“The lamp of the body is the eye. If therefore you eye is good, your whole body will be full of light. But if your eye is bad, your whole body will be full of darkness. If therefore the light that is in you is darkness, how great is that darkness” (Matthew 6:22-23 NKJV).
Khulna Bible College [KBC] is fortunate in its neighbors. On one side of the campus is a school and orphanage. On another side is a large private hospital which is modern and considerably above average in terms of facility and standard of care.
This hospital offers general medical care now, but the first unit which opened was an ophthalmological unit. Eye care remains a specialty, and people come from all over Bangladesh for diagnosis, treatment and surgery.
Sometimes those patients are family members or friends of KBC personnel. When that is the case they often visit us, and close family members may stay on campus with their relatives while undergoing treatment.
One man had cataract surgery and remained with his family for the period of surgery and aftercare. It was interesting to see his concern, his careful attention to doctor’s instructions, and his general desire to take care of that valuable possession — eyesight.
In his statement about the eye in Matthew 6, Jesus was not primarily concerned with physical vision. Rather he is using the importance of vision as an illustration to remind us that spiritual perspective is critical to eternal life.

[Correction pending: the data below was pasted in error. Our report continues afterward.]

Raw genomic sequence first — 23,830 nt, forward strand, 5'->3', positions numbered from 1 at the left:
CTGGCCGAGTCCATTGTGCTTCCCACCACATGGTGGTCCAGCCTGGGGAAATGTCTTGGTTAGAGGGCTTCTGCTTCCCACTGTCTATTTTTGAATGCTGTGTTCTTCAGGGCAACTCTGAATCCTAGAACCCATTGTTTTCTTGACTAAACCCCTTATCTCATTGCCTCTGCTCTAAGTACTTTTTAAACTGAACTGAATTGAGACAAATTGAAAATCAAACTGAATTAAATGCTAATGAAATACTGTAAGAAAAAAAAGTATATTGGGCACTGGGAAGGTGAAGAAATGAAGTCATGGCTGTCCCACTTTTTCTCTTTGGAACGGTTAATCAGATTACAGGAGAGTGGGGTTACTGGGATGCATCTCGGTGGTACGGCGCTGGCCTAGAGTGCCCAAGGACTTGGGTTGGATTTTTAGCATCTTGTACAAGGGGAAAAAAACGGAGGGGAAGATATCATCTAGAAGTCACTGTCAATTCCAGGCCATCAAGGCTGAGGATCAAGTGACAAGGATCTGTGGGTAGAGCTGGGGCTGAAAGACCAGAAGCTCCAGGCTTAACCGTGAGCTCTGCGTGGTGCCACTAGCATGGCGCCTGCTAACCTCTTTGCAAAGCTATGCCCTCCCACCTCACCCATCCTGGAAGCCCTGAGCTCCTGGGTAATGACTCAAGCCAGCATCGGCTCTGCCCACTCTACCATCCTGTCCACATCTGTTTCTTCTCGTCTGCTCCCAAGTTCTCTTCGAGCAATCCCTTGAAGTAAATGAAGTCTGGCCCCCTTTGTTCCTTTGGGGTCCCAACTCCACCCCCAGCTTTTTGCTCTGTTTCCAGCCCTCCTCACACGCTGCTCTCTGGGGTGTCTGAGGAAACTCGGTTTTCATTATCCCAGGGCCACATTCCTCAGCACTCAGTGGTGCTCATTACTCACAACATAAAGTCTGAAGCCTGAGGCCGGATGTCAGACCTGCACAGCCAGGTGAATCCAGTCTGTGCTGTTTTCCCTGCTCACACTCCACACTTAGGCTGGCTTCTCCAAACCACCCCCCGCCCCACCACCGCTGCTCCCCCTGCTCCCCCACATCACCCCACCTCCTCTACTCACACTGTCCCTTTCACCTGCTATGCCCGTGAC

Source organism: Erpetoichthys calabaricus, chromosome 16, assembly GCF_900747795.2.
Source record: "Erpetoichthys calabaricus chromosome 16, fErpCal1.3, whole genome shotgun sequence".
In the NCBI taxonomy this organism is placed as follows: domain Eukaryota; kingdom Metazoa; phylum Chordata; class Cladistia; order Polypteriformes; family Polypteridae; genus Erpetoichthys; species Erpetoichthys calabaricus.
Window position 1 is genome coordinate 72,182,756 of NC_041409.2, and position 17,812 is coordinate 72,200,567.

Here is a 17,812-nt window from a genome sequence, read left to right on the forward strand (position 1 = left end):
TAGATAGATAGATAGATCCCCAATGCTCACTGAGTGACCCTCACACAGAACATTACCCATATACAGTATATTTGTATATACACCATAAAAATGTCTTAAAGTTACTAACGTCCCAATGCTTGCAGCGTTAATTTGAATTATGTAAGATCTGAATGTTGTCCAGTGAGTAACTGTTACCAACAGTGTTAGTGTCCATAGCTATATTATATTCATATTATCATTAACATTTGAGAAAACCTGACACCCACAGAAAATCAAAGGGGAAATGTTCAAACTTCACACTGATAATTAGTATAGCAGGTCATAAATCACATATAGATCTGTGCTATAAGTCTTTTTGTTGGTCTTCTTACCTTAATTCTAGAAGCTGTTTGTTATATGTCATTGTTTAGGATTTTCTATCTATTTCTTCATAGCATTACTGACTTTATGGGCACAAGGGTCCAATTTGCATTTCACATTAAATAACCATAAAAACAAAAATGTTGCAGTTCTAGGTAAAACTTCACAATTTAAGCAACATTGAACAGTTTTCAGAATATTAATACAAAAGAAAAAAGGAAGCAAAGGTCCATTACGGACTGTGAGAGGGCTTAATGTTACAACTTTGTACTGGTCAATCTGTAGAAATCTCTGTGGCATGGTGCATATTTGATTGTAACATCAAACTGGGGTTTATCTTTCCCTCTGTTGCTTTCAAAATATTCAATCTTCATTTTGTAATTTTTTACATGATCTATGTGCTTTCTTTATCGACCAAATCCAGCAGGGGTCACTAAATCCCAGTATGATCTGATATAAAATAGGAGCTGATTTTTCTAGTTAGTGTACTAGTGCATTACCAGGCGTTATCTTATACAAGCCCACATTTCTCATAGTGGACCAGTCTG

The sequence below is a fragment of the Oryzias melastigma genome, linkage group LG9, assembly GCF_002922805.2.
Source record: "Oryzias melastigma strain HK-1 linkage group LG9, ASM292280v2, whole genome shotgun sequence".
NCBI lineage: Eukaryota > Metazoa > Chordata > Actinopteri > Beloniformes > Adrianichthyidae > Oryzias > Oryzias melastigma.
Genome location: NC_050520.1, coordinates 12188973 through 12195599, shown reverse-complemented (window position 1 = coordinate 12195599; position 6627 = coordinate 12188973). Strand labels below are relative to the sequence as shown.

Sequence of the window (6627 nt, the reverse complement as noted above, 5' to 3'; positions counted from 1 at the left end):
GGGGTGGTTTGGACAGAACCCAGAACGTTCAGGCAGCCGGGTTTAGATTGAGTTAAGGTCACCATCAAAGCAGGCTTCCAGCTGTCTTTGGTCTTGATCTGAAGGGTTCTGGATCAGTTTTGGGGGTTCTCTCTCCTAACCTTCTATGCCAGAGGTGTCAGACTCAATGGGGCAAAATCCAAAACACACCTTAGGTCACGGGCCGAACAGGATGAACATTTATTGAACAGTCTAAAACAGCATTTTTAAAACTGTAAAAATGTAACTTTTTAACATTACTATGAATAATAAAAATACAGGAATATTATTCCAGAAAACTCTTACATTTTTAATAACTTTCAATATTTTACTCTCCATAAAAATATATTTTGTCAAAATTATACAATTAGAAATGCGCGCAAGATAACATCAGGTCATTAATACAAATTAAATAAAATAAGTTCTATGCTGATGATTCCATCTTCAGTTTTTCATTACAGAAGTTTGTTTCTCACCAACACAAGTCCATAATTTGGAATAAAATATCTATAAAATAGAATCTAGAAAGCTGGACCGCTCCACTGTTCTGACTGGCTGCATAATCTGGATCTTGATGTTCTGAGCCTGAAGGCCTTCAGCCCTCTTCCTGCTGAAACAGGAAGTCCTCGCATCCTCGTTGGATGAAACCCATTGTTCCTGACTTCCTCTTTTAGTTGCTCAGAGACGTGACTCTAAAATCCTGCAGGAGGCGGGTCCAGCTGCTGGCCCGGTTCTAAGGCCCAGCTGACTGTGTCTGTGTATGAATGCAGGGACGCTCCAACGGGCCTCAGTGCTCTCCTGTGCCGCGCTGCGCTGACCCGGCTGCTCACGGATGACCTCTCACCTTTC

How we see, that is how we view things, determines the righteousness (light) or wickedness (darkness) of our lives. If one’s perspective is off, the whole body is filled with darkness (sin or evil) and the soul will be condemned to destruction (1 John 1:5-7).
Perspective is critical. Why do some see fault in everyone, regardless of their actions? Why are some quick to judge harshly, condemning others even without evidence?
There is the inclination to see what is wrong, rather than to look for the right. Someone has remarked, “Everyone tends to attribute to others the faults that lie within themselves.” That means if we would steal, we assume that anyone else, given the opportunity, would also steal. That is our perspective, our way of looking at people and things.
When asked why he taught in parables, Jesus answered, “Therefore I speak to them in parables, because seeing they do not see, and hearing they do not hear, nor do they understand” (Matthew 13:13).
His audience of unbelieving Jews had no desire to be convinced that he was the promised Messiah, therefore nothing would persuade them, regardless of how conclusive the evidence might be.
Paul refers to those who have this perspective as “They who did not receive the love of the truth, that they might be saved” (2 Thessalonians 2:10). In contrast those who seek after God will find him because “He is not far from each one of us” (Acts 17:27).
Faith is to a great extent a matter of choice, determining how one evaluates and deals with the evidence. Those who love truth and seek God will believe and be saved. Those who prefer to serve themselves and material gods will reject the Gospel and be lost (Romans 1:18-25).
The Holy Spirit encourages us to have a positive perspective in all things. We are to meditate on things that are noble, just, pure, lovely, of virtue and of good report (Philippians 4:8). We are to “hold fast to what is good” (1 Thessalonians 5:21).
Our lives must be filled with joy (Philippians 4:4) and with gratitude and praise for God (Philippians 4:6).
When the eye (perspective) is good, one’s life is filled with righteousness, faith and hope. God is glorified. Eternal life is promised.